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Podcast Episode 19 | 12 min

Avoiding Preaching Ruts

Tips to become a multi-pitch preacher.

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Average Rating:  [see ratings/reviews]Avoiding Preaching Ruts

Matt Woodley: Welcome to Monday Morning Preacher, a podcast dedicated to helping you grow in the beautiful craft of preaching. I’m Matt Woodley, editor of PreachingToday.com and missions pastor at Church of the Resurrection in Wheaton, Illinois. I’m also here with our much-beloved guest host Kevin Miller.

Kevin Miller: Whoa, I went from default to much beloved? Was that because I disagreed with you on one episode and now you’re trying to, like, soften me up?

MW: No, it’s only because our ratings went up. So that’s why we love you more. It’s all works righteousness.

KM: I feel that.

MW: So Kevin, I was talking to a friend of my son, John Michael, who is a young baseball prospect named Tomas. Well, Tomas was drafted by the Tampa Bay Rays as a pitcher. So I was chatting with him about pitching the other day, and he told me there are basically four main pitches in baseball. Did you know that?

KM: Yeah.

MW: Yeah, I’m sure you did. The fastball, the breaking ball, the change-up or off-speed, and the knuckleball. Those pitches break down into a bunch more pitches like the sinking fastball, or the Vulcan changeup, etc.

KM: Or the 2-seam fastball, the 4-seam … Okay, so I still have some faint hope that this is going to relate to preaching.

MW: We’re getting there. Hold on in this sprawling introduction. Tomas said that some pitchers have a real problem because they only know how to throw one of those pitches. So you might have an amazing sinking fastball, Tomas said, but eventually hitters catch up to you. So I asked him, “You mean pitchers get into a preaching rut?”

KM: You said a preaching rut?

MW: A pitching rut!

KM: A pitching rut. Now I see where this is going.

MW: Preaching rut, like a pitching rut. So here’s what we’re going to talk about today. Preachers don’t get in what I’d call a one-pitch preaching rut. You know, you start sounding exactly the same sermon after sermon. You have the same comfortable sermon outline, the same application, the same tone, the same theological themes. It’s like a pitcher who can only throw a fastball. Everyone knows what’s coming.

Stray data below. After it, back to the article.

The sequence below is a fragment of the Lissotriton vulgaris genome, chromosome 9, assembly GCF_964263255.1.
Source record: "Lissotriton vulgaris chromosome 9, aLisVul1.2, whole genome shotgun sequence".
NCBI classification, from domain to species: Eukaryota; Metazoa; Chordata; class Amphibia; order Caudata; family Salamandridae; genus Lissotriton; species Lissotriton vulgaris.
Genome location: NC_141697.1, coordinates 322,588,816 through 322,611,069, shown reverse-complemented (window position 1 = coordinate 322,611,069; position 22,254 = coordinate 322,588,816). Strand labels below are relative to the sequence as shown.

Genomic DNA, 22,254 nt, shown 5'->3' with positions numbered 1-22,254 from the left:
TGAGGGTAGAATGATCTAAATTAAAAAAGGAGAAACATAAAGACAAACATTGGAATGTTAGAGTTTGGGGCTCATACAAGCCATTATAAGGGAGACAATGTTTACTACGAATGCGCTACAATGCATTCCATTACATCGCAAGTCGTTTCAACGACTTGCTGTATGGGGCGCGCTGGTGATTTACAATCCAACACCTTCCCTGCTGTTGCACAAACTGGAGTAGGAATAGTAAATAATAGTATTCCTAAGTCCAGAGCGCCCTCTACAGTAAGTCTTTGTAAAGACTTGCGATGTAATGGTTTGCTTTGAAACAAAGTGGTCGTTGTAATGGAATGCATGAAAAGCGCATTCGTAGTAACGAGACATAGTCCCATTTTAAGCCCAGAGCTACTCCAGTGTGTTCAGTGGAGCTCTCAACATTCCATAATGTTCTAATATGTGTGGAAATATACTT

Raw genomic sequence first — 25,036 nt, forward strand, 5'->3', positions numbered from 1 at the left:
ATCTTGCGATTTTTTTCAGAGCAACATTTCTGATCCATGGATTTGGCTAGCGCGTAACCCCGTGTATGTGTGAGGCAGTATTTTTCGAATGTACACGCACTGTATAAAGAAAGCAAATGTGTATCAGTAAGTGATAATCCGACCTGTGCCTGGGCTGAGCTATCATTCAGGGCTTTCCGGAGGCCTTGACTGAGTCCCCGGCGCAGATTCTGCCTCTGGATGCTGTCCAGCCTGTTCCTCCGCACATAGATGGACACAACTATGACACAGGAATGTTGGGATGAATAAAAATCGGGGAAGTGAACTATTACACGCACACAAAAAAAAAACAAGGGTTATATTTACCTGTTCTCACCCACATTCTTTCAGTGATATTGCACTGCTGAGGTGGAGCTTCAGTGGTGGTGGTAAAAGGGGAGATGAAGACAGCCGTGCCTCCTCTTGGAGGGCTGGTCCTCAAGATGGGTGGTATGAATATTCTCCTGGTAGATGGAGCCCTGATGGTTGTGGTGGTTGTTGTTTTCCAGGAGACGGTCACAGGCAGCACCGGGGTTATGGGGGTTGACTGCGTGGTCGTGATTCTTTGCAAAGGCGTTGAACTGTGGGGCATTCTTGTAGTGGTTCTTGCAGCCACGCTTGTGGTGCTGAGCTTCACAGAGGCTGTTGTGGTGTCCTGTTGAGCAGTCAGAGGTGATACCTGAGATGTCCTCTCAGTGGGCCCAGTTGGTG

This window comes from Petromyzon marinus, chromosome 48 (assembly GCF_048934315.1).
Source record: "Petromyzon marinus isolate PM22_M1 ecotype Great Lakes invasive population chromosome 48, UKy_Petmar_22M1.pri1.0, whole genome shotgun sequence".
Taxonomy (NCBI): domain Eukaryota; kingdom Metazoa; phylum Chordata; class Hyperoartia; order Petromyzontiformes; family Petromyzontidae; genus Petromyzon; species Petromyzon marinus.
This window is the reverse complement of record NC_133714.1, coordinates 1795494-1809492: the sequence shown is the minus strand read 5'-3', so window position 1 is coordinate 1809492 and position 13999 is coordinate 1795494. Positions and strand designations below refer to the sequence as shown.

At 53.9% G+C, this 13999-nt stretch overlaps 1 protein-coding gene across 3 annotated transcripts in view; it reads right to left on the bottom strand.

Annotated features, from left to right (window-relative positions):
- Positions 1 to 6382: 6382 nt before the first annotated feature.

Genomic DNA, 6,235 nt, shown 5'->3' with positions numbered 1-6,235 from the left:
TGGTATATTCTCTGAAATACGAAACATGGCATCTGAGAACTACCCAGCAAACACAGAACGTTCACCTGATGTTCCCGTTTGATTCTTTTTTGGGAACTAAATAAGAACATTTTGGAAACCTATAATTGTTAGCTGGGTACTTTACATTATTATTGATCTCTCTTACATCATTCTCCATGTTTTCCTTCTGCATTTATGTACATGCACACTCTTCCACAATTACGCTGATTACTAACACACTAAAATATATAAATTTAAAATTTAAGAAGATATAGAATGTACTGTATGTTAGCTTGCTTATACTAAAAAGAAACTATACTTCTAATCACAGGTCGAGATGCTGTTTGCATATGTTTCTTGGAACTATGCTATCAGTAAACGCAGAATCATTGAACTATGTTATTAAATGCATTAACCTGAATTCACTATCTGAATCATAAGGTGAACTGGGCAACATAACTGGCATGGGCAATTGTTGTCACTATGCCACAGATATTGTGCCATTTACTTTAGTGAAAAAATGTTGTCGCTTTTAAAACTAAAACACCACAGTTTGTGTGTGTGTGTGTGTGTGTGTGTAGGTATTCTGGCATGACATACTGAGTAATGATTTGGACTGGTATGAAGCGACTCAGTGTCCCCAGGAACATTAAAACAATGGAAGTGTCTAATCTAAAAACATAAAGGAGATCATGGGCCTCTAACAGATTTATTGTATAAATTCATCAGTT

KM: So let’s say though that a preacher is very good at that usual pitch, people like that pitch. What’s wrong with a preaching rut?

MW: Well, in one way, nothing because we do have our tendencies and our strengths and we want to operate in that. But on the other hand there’s two things that can be problematic about that. Number one, it gets a little boring for your people that every single sermon is exactly the same format. Secondly, and more importantly though, there is a theological spiritual thing here, and that is that as preachers we can fail to preach what the Apostle Paul called the whole counsel of God. So we narrow our preaching to themes that we’re comfortable with, and in some ways our hearers can remain spiritually stuck and stagnant, and that’s a bad thing.

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Matt Woodley serves as the Editor for PreachingToday.com and the Pastor of Compassion Ministries at Church of the Resurrection in Wheaton, Illinois. He is also the author of God With Us: The Gospel of Matthew (IVP).

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